Saturday, September 17, 2011

What Makes Pittsburgh Special

 
Would you pay $100,000,000 (one hundred million dollars) for a painting by this man? In 2009, his painting called Eight Elvises sold for that much. Who is this famous painter, one of Pittsburgh's most celebrated sons? His name is Andy Warhol. A museum dedicated to his artwork can be found in downtown Pittsburgh.


 Eight Elvises

Warhol, born in Pittsburgh, was well known for his pop art creations and his paintings of famous people. He painted everyday objects such as a Campbell’s soup can and bottles of Coca Cola. Warhol began his career as a commercial illustrator, but later gained world renown as a painter, filmmaker, record producer, and author. He lived and worked in New York City and was a prolific artist. Sadly, Warhol died at a relatively young age in 1987.


 This Warhol painting sold for $9,042,500.
 

Perhaps you recognize this fellow. Warhol painted Michael Jackson in 1984, and it appeared on the cover of Time Magazine on March 19 of that year. Time then donated the painting to the National Portrait Gallery in Washington, D.C. where everyone can enjoy it.

This statue honors a very special man who also was from Pittsburgh. Fred Rogers  was a man of many talents. In addition to being a minister, he also was a songwriter, an educator, and the television host of Mister Rogers’ Neighborhood. He was dissatisfied with television programming for children. As a result, Mr. Rogers began to write and perform for children on local Pittsburgh television shows. Then, in 1968 PBS worked with Mr. Rogers to develop his own television show. At the beginning of each show, Mr. Rogers changed his shoes and put on a sweater. This became the basis for the statue that honors him. Mr. Rogers’ Neighborhood aired until 2001 and can still be seen in reruns.
 

In this photo you can see two rivers joining to create a third river at the Point in downtown Pittsburgh. The one on the left is the Allegheny and the one on the right is the Monongahela. Where they join the river becomes the Ohio.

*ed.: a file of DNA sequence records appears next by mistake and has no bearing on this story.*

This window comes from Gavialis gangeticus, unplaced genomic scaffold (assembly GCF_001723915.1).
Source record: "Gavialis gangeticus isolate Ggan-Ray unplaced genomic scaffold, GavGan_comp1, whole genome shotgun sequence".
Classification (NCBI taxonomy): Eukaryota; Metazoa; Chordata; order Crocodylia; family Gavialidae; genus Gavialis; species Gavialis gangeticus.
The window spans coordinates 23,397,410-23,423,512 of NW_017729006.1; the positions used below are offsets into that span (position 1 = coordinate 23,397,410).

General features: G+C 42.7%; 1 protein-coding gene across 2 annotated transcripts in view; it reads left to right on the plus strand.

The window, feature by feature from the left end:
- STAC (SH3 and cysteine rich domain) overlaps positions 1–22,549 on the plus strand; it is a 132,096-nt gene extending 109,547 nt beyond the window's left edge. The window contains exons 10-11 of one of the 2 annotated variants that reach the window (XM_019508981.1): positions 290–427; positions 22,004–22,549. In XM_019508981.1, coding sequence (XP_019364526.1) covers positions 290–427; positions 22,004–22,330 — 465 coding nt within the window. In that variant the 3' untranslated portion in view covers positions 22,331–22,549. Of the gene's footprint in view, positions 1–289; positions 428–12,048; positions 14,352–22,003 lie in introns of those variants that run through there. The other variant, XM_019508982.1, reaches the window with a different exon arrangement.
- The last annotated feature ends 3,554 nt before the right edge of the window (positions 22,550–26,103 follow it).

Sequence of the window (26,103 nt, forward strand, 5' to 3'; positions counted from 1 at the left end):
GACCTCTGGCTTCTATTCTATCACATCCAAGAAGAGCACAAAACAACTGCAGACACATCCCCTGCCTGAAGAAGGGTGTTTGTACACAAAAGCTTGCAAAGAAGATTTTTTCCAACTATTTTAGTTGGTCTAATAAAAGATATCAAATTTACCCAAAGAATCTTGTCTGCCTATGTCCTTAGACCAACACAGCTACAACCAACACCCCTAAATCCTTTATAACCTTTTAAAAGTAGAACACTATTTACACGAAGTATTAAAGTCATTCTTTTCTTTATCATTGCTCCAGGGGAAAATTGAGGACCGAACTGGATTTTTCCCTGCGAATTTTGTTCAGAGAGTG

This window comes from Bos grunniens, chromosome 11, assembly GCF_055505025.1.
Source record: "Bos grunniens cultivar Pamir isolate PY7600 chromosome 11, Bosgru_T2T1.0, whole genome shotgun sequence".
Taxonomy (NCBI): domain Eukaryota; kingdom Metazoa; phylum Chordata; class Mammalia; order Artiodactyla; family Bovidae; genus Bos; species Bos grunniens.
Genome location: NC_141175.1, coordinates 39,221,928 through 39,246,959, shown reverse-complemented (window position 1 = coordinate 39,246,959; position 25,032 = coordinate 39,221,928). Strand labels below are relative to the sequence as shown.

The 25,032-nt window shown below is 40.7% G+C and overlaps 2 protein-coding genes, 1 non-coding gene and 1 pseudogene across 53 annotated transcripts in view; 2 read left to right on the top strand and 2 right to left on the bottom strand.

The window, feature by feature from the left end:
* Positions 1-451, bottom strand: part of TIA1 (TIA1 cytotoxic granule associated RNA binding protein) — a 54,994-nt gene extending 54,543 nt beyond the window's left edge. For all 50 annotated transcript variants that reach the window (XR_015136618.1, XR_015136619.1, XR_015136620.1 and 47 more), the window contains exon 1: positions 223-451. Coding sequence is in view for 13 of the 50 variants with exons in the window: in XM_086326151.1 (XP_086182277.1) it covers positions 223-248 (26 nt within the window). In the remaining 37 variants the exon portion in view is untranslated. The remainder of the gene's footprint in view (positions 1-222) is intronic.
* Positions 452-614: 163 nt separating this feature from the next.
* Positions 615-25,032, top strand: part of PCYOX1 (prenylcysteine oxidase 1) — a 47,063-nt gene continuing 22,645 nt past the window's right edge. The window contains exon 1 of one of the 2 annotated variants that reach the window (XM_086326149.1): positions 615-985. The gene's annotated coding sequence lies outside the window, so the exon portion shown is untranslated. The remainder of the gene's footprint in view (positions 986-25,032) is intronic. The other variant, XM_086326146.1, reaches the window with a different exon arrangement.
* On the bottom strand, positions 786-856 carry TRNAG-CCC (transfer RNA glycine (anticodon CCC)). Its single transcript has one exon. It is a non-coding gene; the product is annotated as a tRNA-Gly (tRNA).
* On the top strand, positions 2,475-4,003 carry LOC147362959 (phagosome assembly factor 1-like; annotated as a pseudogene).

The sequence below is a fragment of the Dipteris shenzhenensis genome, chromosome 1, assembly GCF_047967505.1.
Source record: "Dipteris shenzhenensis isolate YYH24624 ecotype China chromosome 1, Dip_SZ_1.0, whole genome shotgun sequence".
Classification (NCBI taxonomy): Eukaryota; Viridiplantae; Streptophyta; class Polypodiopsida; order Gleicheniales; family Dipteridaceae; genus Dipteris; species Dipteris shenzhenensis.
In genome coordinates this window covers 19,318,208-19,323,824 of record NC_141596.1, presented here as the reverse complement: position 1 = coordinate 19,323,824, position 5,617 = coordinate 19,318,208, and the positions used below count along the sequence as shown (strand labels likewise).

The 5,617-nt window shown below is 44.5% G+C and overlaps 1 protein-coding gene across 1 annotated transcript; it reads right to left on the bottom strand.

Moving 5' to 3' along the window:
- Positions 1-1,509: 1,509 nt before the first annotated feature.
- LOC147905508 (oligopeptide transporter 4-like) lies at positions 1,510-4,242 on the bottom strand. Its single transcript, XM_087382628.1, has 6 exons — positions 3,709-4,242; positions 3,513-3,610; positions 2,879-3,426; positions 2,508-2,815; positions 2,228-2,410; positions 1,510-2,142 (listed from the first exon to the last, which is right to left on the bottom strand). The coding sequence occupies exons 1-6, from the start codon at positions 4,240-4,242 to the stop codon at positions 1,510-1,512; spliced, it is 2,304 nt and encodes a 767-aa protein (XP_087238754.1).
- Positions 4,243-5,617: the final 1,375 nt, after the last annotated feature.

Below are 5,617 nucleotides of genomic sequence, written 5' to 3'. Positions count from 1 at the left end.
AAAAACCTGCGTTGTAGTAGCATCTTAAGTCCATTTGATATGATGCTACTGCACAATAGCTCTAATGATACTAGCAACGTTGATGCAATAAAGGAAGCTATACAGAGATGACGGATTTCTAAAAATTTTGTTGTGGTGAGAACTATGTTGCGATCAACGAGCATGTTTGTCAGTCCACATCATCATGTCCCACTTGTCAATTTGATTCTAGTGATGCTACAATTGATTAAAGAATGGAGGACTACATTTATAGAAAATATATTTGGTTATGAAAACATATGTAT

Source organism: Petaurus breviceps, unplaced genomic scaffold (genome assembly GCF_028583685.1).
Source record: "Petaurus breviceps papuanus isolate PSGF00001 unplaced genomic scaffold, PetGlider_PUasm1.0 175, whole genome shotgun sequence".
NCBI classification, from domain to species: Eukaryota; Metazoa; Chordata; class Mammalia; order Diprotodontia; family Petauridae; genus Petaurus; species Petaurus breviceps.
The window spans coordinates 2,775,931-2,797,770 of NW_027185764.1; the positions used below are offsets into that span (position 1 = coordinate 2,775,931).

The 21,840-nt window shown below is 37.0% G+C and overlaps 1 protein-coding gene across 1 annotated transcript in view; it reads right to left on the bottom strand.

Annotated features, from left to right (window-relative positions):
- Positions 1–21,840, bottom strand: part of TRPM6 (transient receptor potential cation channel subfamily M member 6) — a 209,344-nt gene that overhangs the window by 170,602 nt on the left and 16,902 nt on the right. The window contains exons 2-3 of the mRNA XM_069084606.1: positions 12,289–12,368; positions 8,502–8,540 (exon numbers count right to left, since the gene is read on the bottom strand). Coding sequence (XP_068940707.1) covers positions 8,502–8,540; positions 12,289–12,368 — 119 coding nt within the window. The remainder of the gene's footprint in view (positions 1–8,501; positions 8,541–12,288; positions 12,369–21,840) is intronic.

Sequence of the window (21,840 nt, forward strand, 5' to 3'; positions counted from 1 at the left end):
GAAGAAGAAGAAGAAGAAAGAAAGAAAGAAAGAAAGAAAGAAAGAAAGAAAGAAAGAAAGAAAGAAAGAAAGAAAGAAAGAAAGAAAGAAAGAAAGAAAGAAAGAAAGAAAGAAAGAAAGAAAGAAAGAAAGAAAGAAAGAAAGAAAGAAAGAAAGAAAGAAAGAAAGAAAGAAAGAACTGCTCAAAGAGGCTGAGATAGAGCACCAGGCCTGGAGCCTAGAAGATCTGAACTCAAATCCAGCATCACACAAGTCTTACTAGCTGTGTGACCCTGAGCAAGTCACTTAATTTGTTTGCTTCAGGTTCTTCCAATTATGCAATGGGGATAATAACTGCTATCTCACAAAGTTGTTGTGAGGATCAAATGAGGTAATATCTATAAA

As you travel around Pittsburgh, you begin to notice many, many bridges. You can see in the picture above several of them. Altogether, there are several hundred bridges in The Steel City. This makes Pittsburgh the city with the most bridges in the world!

Part of Pittsburgh is high atop Mt. Washington. One interesting way to reach the top of the bluffs overlooking the city is to ride the Duquesne Incline. You can see the red cable car in the photograph above. At one time there were 18 of these cable car lines along the Monongahela River that carried both passengers and goods. Today only two remain. The view from the top is spectacular. You can see for miles and get a grand overview of the entire downtown district.  
 
No matter where you travel you can find interesting food, and Pittsburgh is no exception. Here are a few dishes that earned rave reviews ...   
 
 A tasty Italian sub
 
 Delectable catfish over grilled onions and red peppers above a bed of mashed potatoes
 
 A Primanti Brothers special sandwich, originally designed in the 1930s for mill workers. It is a meal that includes grilled meat, coleslaw, tomato, and French fries piled high on an Italian roll. Yum!
 
 Lobster bisque (soup)  
 
Seafood Trio--macadamia crusted shrimp with mango sauce, grilled salmon, and a crab cake with rice and steamed vegetables.
 
Also food related is this fellow, a dinosaur shaped Heinz Ketchup bottle:
Pittsburgh is the home to both Heinz and Del Monte food companies. With which Heinz and Del Monte products are you familiar? You can find many products by both companies at your grocery store.

2 comments:

Bailey's Leaf said...

We love Pittsburgh! You were so close to the Carnegie Science Center and you didn't get to go? :( We've visited there several times, including this past spring to see Tornado Alley and to meet Sean Casey and his crew from Storm Chasers on Discovery.

The Carnegie Museums of Pittsburgh are The Andy Warhol Museum, Carnegie Museum of Art, Carnegie Museum of Natural History and the Carnegie Science Center. Truly, all just wonderful places to visit. We're not right next door (an hour + away) and we go several times a year.

IKEA? The National Aviary? Oh, you have so much more yet to go.

Have a wonderful and safe trip!

scott davidson said...

A client suggested that I place a "nice painting" rather higher up on the wall of my dental surgery, so that she could see while dental work was being done for her. A good idea, I thought, to distract clients.
My nurse found and ordered this canvas print, http://en.wahooart.com/A55A04/w.nsf/OPRA/BRUE-7Z5Q5K, by Gustav Klimt, by browsing to wahooart.com who made our excellent print from their database of images from western art.